Brief commentary on recent cases, rulings, notices, and related federal tax guidance.
Like clockwork, Americans greet each new year with soon-forgotten resolutions and unfounded predictions for the upcoming year. In keeping with that fine tradition, we’ve compiled three not-so-crazy predictions for tax trends and developments in 2023.
Prediction #1: Rising interest rates contribute to changes in acquisition structures
First, rising interest rates and the limitation on interest expense deductions are likely to dissuade the use of debt to finance acquisitions. Fewer attractive options for debt financing, coupled with general economic uncertainty, will likely lead to a slow-down for acquisition volume in 2023. But, we may also see an increase in equity-based consideration in deal structures, as buyers attempt to reduce out-of-pocket costs and sellers seek tax-free or tax-advantaged exit opportunities. This could lead to more equity-based acquisitions, tax-free reorganizations, and potentially a shift in the way companies finance their growth.
Prediction #2: IRS increases scrutiny of cross-border transactions
Second, IRS budget increases in the Inflation Reduction Act and a heavy focus on increased enforcement are likely to lead to more audits. Comments from Secretary of the Treasury, Janet Yellen, indicate that enforcement initiatives will likely center on ‘large’ taxpayers and areas of traditional noncompliance. One such area relates to cross-border transactions and profit-shifting activities. Transfer pricing (referring to the prices charged for goods and services between related parties) is an area of particular emphasis. Given the IRS’ ongoing focus on transfer pricing and an increase in enforcement resources, businesses would do well to recall that the IRS unit hosting the transfer pricing division is responsible for enforcement and collections for businesses with as little as $10 million in assets. Even better to recall that there is no statutory or regulatory floor on transactions subject to transfer pricing, and nearly any taxpayer that has commercial transactions with related parties should be aware of the application of the IRS transfer pricing authority.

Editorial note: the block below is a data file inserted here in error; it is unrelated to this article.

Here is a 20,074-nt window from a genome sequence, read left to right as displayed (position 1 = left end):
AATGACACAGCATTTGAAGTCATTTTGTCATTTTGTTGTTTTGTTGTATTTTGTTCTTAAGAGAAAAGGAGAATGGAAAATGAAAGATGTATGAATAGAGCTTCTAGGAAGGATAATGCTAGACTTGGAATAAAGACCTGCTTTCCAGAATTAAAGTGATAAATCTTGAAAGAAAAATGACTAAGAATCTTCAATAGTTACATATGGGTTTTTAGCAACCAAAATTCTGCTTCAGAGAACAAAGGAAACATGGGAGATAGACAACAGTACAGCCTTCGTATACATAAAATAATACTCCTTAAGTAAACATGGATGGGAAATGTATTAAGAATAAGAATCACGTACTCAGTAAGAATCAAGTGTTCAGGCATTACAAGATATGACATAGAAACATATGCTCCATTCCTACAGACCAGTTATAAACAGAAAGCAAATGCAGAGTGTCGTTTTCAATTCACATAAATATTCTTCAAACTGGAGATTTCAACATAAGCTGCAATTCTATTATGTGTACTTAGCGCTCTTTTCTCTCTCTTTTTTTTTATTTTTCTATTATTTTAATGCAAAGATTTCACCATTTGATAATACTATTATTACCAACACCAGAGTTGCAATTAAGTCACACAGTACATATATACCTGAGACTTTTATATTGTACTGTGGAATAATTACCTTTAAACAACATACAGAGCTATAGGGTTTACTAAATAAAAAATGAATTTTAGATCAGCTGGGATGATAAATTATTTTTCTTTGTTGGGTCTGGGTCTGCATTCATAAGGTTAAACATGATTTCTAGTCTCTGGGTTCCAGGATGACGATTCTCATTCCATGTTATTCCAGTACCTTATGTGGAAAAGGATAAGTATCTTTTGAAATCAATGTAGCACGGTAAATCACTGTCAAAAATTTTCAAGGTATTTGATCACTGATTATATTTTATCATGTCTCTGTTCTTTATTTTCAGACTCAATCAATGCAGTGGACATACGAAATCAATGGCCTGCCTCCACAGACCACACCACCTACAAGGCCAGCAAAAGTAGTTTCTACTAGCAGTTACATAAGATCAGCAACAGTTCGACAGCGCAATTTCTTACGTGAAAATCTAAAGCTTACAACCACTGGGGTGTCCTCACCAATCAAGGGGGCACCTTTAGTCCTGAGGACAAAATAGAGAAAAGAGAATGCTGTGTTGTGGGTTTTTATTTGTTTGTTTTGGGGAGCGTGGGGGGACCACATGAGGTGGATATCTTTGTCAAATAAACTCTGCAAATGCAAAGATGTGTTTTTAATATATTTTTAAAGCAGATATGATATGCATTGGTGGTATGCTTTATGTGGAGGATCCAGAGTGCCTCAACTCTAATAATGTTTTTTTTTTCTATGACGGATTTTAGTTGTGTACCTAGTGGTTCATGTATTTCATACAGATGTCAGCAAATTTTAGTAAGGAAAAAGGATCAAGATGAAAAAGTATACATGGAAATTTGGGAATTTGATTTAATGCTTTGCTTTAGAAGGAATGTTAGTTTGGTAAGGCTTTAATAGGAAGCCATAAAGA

With the IRS receiving additional funding, we can expect to see an increase in transfer pricing audits as the agency looks to ensure that these prices are being set at arm's length and not being used to shift profits to lower-tax jurisdictions.
Prediction #3: Governments adopt new ways of taxing the digital economy
The OECD's Base Erosion and Profit Shifting (BEPS) initiative is in part a response to a widespread view that governments need to adapt the norms of international taxation to an increasingly digital economy. Part of the BEPS initiative relates to the reallocation of authority to impose taxes (“Pillar 1” of the BEPS framework), and the establishment of a global minimum tax to prevent tax base erosion (“Pillar 2”).
Although there is an increasing sense of consensus in the international community relating to the propriety of Pillars 1 and 2, there are differing views on how to implement these initiatives. Without agreement, we can expect to see a patchwork of different approaches to taxing the digital economy and cross-border transactions involving intellectual property. We saw examples of such unilateral actions in 2021 and 2022, as countries imposed their own taxes on digital services (such as those passed in France, the United Kingdom, and Italy). A continued divide will create further complexity, and require companies to monitor developments across the globe and be strategic in their planning to minimize potential tax liabilities.
Overall, 2023 is shaping up to be an interesting year, with a number of trends that taxpayers should keep on their radar. It will be important to stay up to date on these developments and to work with a tax professional to ensure that companies are in compliance and taking advantage of any available tax planning opportunities.
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This article is provided for informational purposes only—it does not constitute legal advice and does not create an attorney-client relationship between the firm and the reader. Readers should consult legal counsel before taking action relating to the subject matter of this article.